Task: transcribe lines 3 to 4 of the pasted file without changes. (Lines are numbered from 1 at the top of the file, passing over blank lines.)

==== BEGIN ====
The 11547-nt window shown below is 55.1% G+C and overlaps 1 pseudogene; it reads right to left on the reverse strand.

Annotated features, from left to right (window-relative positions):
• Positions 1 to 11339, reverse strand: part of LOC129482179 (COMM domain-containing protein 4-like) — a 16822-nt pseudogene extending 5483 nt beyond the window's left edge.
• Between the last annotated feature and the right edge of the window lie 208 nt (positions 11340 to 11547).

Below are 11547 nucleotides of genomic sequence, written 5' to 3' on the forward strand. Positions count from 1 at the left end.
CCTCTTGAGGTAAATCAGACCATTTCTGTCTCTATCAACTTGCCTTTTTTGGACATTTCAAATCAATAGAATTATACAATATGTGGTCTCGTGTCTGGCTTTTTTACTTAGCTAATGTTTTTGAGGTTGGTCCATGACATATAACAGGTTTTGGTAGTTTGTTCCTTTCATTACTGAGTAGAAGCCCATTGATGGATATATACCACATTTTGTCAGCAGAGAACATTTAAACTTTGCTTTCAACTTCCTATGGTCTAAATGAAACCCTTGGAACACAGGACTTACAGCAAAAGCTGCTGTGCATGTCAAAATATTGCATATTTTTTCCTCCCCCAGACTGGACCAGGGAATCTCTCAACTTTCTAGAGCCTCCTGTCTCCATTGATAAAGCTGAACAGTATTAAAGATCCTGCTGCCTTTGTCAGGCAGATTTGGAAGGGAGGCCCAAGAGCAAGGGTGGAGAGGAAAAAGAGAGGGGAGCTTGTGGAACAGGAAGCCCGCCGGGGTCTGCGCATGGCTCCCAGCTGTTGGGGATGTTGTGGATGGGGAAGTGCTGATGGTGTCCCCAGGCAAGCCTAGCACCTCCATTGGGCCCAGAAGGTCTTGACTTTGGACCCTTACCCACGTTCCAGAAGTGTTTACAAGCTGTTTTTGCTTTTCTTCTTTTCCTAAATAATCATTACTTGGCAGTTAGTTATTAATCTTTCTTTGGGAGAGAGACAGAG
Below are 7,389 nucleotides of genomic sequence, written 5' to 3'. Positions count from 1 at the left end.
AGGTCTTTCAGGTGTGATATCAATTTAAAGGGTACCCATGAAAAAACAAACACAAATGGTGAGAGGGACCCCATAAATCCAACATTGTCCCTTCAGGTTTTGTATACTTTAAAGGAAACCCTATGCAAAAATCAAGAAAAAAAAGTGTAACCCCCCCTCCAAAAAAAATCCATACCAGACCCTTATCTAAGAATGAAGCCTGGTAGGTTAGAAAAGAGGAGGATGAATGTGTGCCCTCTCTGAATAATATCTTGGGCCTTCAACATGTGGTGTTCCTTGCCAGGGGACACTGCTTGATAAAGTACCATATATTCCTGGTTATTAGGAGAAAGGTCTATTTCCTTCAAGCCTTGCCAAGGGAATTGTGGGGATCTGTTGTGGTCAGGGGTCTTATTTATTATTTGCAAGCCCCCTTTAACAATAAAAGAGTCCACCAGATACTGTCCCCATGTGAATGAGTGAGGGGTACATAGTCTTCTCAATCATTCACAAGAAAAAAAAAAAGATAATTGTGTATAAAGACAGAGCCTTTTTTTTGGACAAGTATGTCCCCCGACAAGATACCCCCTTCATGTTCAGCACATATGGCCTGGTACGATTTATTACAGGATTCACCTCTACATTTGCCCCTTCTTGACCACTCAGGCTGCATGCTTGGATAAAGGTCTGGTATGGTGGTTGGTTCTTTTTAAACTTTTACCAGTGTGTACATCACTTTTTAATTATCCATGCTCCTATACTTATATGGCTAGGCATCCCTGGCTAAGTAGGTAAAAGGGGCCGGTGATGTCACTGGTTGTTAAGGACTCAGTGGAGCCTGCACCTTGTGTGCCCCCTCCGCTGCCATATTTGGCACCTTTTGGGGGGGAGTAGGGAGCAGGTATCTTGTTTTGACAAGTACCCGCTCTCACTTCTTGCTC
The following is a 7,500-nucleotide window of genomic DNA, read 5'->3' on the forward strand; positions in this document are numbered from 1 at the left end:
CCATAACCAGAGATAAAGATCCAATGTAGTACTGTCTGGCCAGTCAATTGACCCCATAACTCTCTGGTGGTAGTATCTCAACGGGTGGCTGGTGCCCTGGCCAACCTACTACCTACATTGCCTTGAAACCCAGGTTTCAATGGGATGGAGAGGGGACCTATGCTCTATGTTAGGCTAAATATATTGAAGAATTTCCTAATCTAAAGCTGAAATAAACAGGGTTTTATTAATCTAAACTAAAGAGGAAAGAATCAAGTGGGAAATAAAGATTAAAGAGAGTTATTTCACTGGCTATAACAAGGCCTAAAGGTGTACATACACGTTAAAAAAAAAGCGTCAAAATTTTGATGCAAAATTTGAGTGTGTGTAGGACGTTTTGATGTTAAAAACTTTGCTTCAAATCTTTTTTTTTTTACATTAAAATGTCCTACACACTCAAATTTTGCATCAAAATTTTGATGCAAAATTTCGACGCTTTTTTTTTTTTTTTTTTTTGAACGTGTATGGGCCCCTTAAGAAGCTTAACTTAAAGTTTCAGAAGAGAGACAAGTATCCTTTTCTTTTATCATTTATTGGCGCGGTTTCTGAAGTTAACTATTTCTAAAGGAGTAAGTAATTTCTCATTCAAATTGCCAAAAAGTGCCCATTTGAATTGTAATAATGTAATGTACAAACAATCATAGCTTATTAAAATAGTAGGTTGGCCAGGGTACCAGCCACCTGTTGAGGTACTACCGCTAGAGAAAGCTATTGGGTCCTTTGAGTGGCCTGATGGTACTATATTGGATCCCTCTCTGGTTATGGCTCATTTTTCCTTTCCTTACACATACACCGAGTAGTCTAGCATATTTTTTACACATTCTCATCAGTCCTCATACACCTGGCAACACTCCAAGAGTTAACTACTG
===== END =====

• Positions 1 to 11339, reverse strand: part of LOC129482179 (COMM domain-containing protein 4-like) — a 16822-nt pseudogene extending 5483 nt beyond the window's left edge.
• Between the last annotated feature and the right edge of the window lie 208 nt (positions 11340 to 11547).